Feed on


The more hardcore among the Environmental and ecological economist community have a devotion to a mechanical construction of sustainability. In short, population “pressures” and increasing “affluence” and the increasing ability of consumption to “inflict” environmental damage because of new technology each reinforce one another – leading many in these communities to conclude that our present way of life cannot continue, that we are doing irreversible harm to the planet, and so forth. My point is not to deal with their claims for the time being (we have done so in the past, and will do so in the fture), but rather, I’d like to point our what is perhaps the most hypocritical and disturbing part of the ecological and Environmental program – their reliance on government to help fix the problems.

Despite centuries of evidence that new technology and the power of the human mind can and has overcome what were previously thought to be problems, a central tenet of the ECOmmunity is that even better technology is not good enough to overcome the damage “we” are doing to the environment. We are running out of cheap and abundant natural resources, and any new technology, they say, is no substitute for that. (see tomorrow’s post for an example of the problem with this idea). In other words, the ECOmmunity is generally pessimistic (or outright against) about the application of technology as a way forward to deal with sustainability issues.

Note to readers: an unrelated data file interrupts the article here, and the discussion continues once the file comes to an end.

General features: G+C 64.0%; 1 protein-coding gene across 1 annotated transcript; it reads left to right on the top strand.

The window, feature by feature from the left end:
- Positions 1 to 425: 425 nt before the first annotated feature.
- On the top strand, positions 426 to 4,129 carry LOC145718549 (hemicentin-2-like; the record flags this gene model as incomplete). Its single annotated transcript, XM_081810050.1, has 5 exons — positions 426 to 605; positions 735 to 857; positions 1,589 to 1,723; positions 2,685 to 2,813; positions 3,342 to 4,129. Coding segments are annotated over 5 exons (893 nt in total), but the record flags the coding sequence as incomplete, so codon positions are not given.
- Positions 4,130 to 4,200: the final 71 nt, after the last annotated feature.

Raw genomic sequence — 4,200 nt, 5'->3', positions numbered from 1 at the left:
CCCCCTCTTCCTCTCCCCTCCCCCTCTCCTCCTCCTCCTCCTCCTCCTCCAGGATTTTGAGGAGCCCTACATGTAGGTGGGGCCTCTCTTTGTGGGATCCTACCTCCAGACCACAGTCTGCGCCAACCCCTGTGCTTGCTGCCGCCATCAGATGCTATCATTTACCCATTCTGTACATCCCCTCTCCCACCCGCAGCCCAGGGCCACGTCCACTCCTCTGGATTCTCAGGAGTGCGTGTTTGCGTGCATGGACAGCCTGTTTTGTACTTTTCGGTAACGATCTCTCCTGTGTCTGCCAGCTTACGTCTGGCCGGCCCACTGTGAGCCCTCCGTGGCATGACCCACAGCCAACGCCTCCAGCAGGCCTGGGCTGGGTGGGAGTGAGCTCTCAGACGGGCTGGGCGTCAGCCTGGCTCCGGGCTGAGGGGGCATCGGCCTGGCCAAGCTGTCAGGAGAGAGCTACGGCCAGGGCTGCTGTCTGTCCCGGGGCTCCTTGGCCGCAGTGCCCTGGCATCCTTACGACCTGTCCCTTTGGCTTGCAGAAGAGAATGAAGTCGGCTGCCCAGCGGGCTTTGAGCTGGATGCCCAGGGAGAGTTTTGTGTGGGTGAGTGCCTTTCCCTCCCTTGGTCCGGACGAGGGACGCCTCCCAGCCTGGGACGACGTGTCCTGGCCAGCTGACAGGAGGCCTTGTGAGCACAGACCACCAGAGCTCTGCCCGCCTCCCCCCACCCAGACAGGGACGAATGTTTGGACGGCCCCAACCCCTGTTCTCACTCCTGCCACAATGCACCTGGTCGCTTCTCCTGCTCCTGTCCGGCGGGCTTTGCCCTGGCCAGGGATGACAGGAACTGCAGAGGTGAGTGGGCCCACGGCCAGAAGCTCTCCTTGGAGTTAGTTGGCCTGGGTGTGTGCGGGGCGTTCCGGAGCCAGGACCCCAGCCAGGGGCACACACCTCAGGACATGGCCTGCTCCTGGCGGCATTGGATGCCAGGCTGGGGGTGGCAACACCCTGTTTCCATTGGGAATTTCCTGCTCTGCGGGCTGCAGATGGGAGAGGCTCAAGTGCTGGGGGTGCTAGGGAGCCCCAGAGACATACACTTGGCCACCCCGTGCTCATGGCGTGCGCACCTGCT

So here comes the point of the post: if this is the case, why is it that virtually every self-proclaimed Environmentalist, evey ecological economist, and every environmental organization pressure government to promote green technologies and push the process of technological R&D along, beyond the pace which even the greediest and most environmentally unfriendly private sector seem to be doing? Seriously, if technology, as they believe, is NOT the way forward, then how come technology which comes from government programs is OK?

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